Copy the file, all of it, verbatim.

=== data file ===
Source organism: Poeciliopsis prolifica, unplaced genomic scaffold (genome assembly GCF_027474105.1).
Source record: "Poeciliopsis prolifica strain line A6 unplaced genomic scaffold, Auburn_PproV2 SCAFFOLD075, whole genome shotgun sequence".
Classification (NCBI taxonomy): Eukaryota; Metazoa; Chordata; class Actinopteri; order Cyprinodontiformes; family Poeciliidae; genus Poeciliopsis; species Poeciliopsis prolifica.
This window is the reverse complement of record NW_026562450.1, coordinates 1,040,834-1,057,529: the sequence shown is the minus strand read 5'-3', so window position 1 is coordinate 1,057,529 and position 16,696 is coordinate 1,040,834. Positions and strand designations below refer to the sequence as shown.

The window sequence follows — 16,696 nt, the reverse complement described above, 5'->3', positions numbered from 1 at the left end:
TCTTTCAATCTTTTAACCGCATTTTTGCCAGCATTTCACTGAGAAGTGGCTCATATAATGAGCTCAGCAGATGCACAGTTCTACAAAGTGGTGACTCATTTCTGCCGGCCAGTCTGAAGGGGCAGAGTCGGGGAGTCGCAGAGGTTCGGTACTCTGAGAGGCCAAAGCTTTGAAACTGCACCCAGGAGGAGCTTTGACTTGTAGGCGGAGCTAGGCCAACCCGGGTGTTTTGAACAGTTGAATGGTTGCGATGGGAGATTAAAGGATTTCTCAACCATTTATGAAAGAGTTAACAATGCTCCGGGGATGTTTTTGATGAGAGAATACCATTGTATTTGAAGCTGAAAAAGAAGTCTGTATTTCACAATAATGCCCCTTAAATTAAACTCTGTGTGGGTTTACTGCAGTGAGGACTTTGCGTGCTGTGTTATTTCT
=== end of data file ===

Source organism: Poeciliopsis prolifica, unplaced genomic scaffold (genome assembly GCF_027474105.1).
Source record: "Poeciliopsis prolifica strain line A6 unplaced genomic scaffold, Auburn_PproV2 SCAFFOLD075, whole genome shotgun sequence".
Classification (NCBI taxonomy): Eukaryota; Metazoa; Chordata; class Actinopteri; order Cyprinodontiformes; family Poeciliidae; genus Poeciliopsis; species Poeciliopsis prolifica.
This window is the reverse complement of record NW_026562450.1, coordinates 1,040,834-1,057,529: the sequence shown is the minus strand read 5'-3', so window position 1 is coordinate 1,057,529 and position 16,696 is coordinate 1,040,834. Positions and strand designations below refer to the sequence as shown.

The window sequence follows — 16,696 nt, the reverse complement described above, 5'->3', positions numbered from 1 at the left end:
TCTTTCAATCTTTTAACCGCATTTTTGCCAGCATTTCACTGAGAAGTGGCTCATATAATGAGCTCAGCAGATGCACAGTTCTACAAAGTGGTGACTCATTTCTGCCGGCCAGTCTGAAGGGGCAGAGTCGGGGAGTCGCAGAGGTTCGGTACTCTGAGAGGCCAAAGCTTTGAAACTGCACCCAGGAGGAGCTTTGACTTGTAGGCGGAGCTAGGCCAACCCGGGTGTTTTGAACAGTTGAATGGTTGCGATGGGAGATTAAAGGATTTCTCAACCATTTATGAAAGAGTTAACAATGCTCCGGGGATGTTTTTGATGAGAGAATACCATTGTATTTGAAGCTGAAAAAGAAGTCTGTATTTCACAATAATGCCCCTTAAATTAAACTCTGTGTGGGTTTACTGCAGTGAGGACTTTGCGTGCTGTGTTATTTCT